The San Francisco Chronicle is reporting Higher-yield bond funds run into trouble.
In one of the more spectacular meltdowns in mutual fund history, Schwab YieldPlus – marketed as a higher-yielding alternative to money market funds – has plummeted to just $2.5 billion in assets from more than $13 billion in May.
The shrinkage reflects both a decline in the fund’s asset value and a mass exodus by investors.
Year to date through Thursday, Schwab YieldPlus has lost 13.4 percent of its value, ranking dead last among ultra-short bond funds, according to Morningstar. The average fund in that category is down 1.5 percent this year.
A decline of that magnitude would not be unusual for a stock fund but is rare for a fixed-income fund, especially one that invests in short-term securities.
Schwab won’t discuss the fund in any detail, in part because it is the subject of two class-action lawsuits.
It’s not entirely clear what happened, but experts say that when the fund started to lose value last year, investors who thought they owned something resembling a money market fund started pulling out their money.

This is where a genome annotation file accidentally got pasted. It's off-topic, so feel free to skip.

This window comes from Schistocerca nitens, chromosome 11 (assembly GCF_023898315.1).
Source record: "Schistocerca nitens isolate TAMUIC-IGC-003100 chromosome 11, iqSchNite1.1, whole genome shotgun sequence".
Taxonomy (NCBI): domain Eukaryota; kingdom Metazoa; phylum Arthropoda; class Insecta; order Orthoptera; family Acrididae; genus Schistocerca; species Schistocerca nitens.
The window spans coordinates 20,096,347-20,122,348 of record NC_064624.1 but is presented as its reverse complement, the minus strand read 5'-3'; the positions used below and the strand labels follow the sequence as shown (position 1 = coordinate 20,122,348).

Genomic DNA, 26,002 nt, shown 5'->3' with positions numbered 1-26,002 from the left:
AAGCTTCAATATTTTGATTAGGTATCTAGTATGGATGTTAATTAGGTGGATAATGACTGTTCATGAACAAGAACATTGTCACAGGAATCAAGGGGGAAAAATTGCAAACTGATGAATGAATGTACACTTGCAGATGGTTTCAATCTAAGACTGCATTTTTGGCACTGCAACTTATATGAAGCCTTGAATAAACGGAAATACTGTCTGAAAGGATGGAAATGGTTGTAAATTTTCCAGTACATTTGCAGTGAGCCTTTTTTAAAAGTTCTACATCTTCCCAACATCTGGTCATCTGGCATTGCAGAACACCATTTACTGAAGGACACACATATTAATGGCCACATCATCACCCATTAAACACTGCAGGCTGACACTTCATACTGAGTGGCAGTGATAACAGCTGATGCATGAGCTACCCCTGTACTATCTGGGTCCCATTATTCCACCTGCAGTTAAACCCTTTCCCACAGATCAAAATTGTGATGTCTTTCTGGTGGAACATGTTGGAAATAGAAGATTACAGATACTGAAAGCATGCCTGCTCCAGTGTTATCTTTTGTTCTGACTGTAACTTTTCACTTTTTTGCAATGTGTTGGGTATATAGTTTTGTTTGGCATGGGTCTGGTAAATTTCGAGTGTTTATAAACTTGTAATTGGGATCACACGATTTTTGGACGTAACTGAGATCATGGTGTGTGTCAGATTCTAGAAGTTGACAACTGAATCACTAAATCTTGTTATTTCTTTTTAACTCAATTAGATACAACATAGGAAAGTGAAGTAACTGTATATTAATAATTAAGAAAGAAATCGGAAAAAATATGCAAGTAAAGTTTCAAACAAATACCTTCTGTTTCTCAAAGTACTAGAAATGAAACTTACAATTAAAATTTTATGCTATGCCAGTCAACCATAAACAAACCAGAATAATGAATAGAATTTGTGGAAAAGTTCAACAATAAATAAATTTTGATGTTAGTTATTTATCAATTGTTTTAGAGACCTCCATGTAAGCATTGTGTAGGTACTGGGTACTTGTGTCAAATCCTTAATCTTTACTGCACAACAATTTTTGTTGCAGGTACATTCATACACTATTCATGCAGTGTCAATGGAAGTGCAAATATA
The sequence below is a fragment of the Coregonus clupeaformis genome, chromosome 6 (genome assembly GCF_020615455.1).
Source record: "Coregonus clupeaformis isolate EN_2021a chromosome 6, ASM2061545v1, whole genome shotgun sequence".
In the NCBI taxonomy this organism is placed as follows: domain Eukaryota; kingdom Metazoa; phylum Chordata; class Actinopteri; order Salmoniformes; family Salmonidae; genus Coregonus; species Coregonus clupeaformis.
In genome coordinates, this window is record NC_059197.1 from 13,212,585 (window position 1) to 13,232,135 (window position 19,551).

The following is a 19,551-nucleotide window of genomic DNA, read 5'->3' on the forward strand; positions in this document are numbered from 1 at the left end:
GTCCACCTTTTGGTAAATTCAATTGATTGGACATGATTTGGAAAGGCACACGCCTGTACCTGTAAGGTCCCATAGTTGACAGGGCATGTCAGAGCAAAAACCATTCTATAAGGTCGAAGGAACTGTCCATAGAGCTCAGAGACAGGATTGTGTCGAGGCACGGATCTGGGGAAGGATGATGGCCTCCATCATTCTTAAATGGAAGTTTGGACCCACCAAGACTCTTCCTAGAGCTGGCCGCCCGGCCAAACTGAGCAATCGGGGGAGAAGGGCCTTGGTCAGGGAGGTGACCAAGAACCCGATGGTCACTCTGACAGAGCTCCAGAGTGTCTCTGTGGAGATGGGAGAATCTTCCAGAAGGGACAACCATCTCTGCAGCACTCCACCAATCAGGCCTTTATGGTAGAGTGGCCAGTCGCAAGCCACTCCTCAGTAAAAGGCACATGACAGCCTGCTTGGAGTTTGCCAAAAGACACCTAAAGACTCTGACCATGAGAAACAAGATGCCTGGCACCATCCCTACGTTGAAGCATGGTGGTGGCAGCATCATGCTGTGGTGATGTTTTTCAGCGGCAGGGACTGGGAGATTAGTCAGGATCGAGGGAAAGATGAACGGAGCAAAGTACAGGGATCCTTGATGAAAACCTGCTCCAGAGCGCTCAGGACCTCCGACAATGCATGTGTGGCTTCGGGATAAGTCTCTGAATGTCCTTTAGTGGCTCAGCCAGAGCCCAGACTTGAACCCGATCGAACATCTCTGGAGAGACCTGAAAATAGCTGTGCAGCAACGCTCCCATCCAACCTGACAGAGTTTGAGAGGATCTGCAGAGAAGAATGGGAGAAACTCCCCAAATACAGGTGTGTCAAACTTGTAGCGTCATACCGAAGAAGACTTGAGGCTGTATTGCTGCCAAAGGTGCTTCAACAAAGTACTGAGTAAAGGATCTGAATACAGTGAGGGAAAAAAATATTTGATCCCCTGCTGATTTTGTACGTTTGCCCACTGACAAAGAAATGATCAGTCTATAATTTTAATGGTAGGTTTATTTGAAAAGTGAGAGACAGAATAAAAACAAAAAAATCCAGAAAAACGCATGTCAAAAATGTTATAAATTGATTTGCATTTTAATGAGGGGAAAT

To meet redemptions, the fund had to sell assets into a declining market, which caused more losses, which sparked more redemptions in a wicked downward spiral.
Ultra-short bond funds get a slightly higher yield than money funds by investing in slightly longer-term, slightly lower-quality securities.
Schwab advertised the fund on its Web site as “a smart alternative for your cash.” Schwab made it clear that YieldPlus is not a money market fund, is not insured and could lose value.
But it also said the fund’s share price had fluctuated by no more than 4 cents over the year ending Jan. 31, 2007, “giving it the relative stability necessary in today’s market.”
A look at some ultra-short bond funds that have struggled, compared with the category average. Returns through Thursday.
Anyone chasing high yield junk seeking extra income needs to think twice.
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Words To Avoid
- High Yield
- Yield Plus
- “Almost” Like Cash
Those in or thinking about getting into any product that uses those words may wish to reconsider.
Furthermore, when it comes to funds or products that use the word “Government”, make sure the fund invests in genuine government backed securities such as US treasuries or Ginnie Mae securities not agency debt like Fannie Mae or Freddie Mac.
Mike “Mish” Shedlock
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